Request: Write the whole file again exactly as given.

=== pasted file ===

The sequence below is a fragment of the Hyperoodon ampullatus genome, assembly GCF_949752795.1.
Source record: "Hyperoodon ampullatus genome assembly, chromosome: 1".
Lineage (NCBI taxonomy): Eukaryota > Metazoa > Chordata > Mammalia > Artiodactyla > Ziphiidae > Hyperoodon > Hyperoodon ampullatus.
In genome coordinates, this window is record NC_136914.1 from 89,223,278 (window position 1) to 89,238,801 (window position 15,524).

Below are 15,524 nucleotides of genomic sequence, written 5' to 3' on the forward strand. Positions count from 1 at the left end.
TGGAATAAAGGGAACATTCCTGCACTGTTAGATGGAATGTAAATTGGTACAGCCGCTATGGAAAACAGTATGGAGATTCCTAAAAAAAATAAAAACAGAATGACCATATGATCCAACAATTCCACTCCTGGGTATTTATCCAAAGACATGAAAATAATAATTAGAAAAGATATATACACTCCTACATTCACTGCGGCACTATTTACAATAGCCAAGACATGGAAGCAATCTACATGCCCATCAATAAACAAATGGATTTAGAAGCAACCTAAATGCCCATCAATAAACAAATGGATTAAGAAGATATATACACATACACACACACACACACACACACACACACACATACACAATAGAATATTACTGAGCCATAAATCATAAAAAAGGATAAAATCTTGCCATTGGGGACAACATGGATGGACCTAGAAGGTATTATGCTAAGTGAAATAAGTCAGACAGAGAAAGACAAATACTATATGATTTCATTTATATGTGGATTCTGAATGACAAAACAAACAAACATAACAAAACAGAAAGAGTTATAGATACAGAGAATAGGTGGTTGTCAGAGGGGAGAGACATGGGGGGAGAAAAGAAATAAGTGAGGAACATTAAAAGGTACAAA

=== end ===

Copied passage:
The sequence below is a fragment of the Hyperoodon ampullatus genome, assembly GCF_949752795.1.
Source record: "Hyperoodon ampullatus genome assembly, chromosome: 1".
Lineage (NCBI taxonomy): Eukaryota > Metazoa > Chordata > Mammalia > Artiodactyla > Ziphiidae > Hyperoodon > Hyperoodon ampullatus.
In genome coordinates, this window is record NC_136914.1 from 89,223,278 (window position 1) to 89,238,801 (window position 15,524).

Below are 15,524 nucleotides of genomic sequence, written 5' to 3' on the forward strand. Positions count from 1 at the left end.
TGGAATAAAGGGAACATTCCTGCACTGTTAGATGGAATGTAAATTGGTACAGCCGCTATGGAAAACAGTATGGAGATTCCTAAAAAAAATAAAAACAGAATGACCATATGATCCAACAATTCCACTCCTGGGTATTTATCCAAAGACATGAAAATAATAATTAGAAAAGATATATACACTCCTACATTCACTGCGGCACTATTTACAATAGCCAAGACATGGAAGCAATCTACATGCCCATCAATAAACAAATGGATTTAGAAGCAACCTAAATGCCCATCAATAAACAAATGGATTAAGAAGATATATACACATACACACACACACACACACACACACACACACATACACAATAGAATATTACTGAGCCATAAATCATAAAAAAGGATAAAATCTTGCCATTGGGGACAACATGGATGGACCTAGAAGGTATTATGCTAAGTGAAATAAGTCAGACAGAGAAAGACAAATACTATATGATTTCATTTATATGTGGATTCTGAATGACAAAACAAACAAACATAACAAAACAGAAAGAGTTATAGATACAGAGAATAGGTGGTTGTCAGAGGGGAGAGACATGGGGGGAGAAAAGAAATAAGTGAGGAACATTAAAAGGTACAAA